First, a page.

22 October 12 | Chad W. Post | Comments

For those of you unable to make any of the upcoming Benjamin Stein & Brian Zumhagen events (they’re in NY at the Deutsches Haus tomorrow night at 6:30, then at Columbia University Bookstore on Thursday at 6pm, and at 57th Street Bookstore in Chicago on Sunday, October 28th at 3pm), you can listen to them talk about the book on this Table podcast.

In the mid-1990s, East German novelist Benjamin Stein crossed paths with then-celebrated Holocaust memoirist Binjamin Wilkomirski at a literary conference, in a pleasant enough encounter. Soon after, Wilkomirski was exposed as a fraud who had invented his identity as a child Holocaust survivor; in fact he was Christian, born and raised in Switzerland.

In The Canvas, a novel just translated from German into English, Stein takes that encounter and builds from it a riveting story, told in two parts, about two fictional men who become intimately involved in the rapid rise and subsequent fall of a Wilkomirski-like character named Minsky. One protagonist is Amnon Zichroni, who is sent away from his ultra Orthodox Jerusalem community after he’s discovered reading secular literature. Zichroni remains religious but also pursues training as a psychotherapist and later aids Minsky in delving into his traumatic past. The other protagonist is Jan Wechsler, the writer who exposes Minsky only, it seems, to then flee from his own past in a similar fashion. These two stories meet, literally (and dramatically), at the center of the book—you can begin either with Zichroni’s life or with Weschler’s and must turn the book over to get from one to the other.

Vox Tablet host Sara Ivry speaks with Benjamin Stein about this unusual novel and about the ruptures in his own past, first when as a teen he decided to become a practicing Jew (having been raised in a nonreligious, staunchly Communist family) and later with the fall of the Berlin wall. We also hear from the book’s translator, Brian Zumhagen, whose voice and name may be familiar to New York City listeners from his day job as a news anchor at WNYC.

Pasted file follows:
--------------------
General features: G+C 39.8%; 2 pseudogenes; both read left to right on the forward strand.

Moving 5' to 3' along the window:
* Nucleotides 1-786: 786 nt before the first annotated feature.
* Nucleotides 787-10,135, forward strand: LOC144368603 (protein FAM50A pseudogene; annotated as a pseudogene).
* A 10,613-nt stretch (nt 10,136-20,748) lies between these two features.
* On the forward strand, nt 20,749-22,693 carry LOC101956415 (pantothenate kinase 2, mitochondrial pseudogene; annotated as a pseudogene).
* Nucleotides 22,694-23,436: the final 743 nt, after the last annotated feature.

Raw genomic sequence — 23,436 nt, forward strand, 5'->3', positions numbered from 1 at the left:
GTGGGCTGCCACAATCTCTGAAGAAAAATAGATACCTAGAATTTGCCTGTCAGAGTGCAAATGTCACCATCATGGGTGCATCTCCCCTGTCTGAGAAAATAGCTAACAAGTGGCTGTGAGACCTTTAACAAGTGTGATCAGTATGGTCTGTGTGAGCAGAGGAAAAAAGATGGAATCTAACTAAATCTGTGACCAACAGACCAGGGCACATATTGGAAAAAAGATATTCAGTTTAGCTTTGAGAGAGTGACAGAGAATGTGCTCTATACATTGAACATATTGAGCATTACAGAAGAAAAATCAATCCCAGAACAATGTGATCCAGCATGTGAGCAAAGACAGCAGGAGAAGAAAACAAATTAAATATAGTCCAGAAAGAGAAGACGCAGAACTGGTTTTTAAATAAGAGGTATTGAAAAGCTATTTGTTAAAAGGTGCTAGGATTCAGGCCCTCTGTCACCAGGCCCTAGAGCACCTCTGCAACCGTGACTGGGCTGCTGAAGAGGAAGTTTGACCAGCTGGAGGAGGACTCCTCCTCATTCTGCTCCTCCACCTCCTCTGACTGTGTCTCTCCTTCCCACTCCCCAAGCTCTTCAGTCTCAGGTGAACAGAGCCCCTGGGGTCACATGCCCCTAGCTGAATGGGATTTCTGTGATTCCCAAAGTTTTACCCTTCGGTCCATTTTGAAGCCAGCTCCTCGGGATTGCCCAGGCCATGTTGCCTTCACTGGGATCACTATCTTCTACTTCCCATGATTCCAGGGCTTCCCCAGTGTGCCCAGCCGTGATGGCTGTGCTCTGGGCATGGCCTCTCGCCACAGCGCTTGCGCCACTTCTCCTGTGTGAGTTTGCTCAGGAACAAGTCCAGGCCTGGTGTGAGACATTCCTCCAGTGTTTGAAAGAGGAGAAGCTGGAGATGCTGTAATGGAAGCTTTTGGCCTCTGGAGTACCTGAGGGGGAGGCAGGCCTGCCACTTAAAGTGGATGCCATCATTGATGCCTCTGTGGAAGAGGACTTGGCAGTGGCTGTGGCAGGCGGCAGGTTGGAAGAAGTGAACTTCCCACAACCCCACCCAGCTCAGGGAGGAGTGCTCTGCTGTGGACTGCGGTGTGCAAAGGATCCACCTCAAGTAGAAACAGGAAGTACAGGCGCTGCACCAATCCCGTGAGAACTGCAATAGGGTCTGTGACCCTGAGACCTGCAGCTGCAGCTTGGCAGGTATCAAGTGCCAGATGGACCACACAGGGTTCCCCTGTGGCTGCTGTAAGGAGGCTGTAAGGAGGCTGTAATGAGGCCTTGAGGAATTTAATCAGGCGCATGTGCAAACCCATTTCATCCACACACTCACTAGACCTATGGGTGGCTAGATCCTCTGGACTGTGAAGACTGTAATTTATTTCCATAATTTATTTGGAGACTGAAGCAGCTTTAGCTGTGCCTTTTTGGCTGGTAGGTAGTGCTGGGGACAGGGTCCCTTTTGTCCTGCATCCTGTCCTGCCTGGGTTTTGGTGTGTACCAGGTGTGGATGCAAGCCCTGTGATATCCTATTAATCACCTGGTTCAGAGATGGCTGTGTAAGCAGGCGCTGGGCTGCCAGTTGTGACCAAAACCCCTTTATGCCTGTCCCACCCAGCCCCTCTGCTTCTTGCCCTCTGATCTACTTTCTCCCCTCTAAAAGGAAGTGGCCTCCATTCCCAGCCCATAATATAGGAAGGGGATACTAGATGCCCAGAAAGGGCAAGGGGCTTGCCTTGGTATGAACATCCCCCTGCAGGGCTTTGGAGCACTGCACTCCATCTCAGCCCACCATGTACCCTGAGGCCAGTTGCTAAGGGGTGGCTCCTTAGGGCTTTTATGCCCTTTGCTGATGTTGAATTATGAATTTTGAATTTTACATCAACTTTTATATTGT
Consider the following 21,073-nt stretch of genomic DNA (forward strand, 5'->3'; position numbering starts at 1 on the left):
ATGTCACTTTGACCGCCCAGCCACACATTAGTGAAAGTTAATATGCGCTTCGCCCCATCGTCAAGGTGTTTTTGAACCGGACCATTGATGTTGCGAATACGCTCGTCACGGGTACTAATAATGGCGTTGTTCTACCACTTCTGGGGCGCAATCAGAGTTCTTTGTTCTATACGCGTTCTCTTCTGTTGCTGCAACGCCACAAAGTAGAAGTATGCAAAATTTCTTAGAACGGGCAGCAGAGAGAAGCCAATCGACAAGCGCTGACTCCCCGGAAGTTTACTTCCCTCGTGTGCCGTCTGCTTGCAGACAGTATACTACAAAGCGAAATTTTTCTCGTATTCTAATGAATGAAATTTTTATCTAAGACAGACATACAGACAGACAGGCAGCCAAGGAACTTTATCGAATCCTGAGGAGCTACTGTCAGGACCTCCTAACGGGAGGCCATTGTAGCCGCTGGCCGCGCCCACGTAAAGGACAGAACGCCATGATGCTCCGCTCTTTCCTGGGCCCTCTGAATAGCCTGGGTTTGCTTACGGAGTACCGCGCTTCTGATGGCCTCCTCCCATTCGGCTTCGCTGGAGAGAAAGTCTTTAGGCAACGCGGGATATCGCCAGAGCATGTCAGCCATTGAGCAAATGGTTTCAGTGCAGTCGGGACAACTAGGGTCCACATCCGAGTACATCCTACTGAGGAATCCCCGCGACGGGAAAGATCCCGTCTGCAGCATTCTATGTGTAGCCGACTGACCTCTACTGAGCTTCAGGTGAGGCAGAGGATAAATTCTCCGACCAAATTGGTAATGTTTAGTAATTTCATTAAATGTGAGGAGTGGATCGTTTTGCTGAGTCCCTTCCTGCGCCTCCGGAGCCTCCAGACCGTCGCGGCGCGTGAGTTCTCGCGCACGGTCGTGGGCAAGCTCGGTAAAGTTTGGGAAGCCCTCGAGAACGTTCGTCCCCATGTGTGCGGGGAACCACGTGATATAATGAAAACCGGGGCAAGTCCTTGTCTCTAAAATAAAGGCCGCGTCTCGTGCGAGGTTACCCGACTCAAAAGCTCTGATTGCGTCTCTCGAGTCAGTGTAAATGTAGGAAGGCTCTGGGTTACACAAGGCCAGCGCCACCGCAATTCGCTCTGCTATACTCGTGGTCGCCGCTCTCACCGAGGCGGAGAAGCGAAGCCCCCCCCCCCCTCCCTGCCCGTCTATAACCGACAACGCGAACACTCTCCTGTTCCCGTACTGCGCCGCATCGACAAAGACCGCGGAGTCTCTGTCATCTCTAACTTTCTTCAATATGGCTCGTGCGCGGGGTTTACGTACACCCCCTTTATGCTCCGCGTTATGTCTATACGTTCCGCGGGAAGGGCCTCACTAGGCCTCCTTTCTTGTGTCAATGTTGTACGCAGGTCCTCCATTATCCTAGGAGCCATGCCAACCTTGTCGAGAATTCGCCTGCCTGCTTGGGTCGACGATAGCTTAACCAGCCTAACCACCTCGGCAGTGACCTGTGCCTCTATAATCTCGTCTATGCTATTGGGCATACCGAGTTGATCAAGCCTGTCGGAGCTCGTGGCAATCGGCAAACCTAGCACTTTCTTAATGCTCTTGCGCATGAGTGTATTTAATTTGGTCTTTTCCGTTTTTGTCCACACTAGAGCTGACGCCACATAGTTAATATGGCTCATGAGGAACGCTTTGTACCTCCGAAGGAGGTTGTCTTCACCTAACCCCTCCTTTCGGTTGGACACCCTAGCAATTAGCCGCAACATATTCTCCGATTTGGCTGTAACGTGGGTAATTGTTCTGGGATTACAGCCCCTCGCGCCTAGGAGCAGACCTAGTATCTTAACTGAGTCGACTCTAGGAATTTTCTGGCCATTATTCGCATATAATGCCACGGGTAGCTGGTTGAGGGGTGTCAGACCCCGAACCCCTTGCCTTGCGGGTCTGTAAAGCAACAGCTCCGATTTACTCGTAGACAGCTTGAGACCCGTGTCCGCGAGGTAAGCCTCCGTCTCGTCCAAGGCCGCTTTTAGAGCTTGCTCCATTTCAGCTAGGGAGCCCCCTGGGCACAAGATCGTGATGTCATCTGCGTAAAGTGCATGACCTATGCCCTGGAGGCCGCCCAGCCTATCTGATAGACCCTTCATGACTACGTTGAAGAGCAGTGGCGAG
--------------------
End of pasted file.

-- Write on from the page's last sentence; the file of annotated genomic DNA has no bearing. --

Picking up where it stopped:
You can listen to the conversation on the Table website or via iTunes.

....
Sphinx
Sphinx by Anne Garréta
Reviewed by Monica Carter

Founded in 1960 by such creative pioneers as George Perec, Raymond Queneau and Italo Calvino, the Oulipo, shorthand for Ouvroir de littérature potentielle, came about in when a group of writers and mathematicians sought constraints to find new structures and. . .

Read More >

Morse, My Deaf Friend
Morse, My Deaf Friend by Miloš Djurdjević
Reviewed by Vincent Francone

There’s little to say about a series of prose poems that willfully refuse to identify pronoun antecedents. Or perhaps there are a million things. The poems in Morse, My Deaf Friend— the chapbook by Miloš Djurdjević published by Ugly Duckling. . .

Read More >

The Crimson Thread of Abandon
The Crimson Thread of Abandon by Terayama Shūji
Reviewed by Robert Anthony Siegel

The Crimson Thread of Abandon is the first collection of short fiction available in English by the prolific Japanese writer and all-around avant-garde trickster Terayama Shūji, who died in 1983 at the age of 47. This collection would be important. . .

Read More >

Life Embitters
Life Embitters by Josep Pla
Reviewed by Christopher Iacono

Last year, NYRB Classics introduced English-language readers to Catalan writer Josep Pla with Peter Bush’s translation of The Gray Notebook. In that book, Pla wrote about life in Spain during an influenza outbreak soon after World War I, when. . .

Read More >

The Physics of Sorrow
The Physics of Sorrow by Georgi Gospodinov
Reviewed by Izidora Angel

“Your bile is stagnant, you see sorrow in everything, you are drenched in melancholy,” my friend the doctor said.
bq. “Isn’t melancholy something from previous centuries? Isn’t some vaccine against it yet, hasn’t medicine taken care of it yet?” I. . .

Read More >

Vano and Niko
Vano and Niko by Erlom Akhvlediani
Reviewed by Vincent Francone

What to make of Vano and Niko, the English translation of Erlom Akhvlediani’s work of the same name, as well as the two other short books that comprise a sort of trilogy? Quick searches will inform the curious reader that. . .

Read More >

The Indian
The Indian by Jón Gnarr
Reviewed by P. T. Smith

The opening of Jón Gnarr’s novel/memoir The Indian is a playful bit of extravagant ego, telling the traditional story of creation, where the “Let there be light!” moment is also the moment of his birth on January 2nd, 1967. Then. . .

Read More >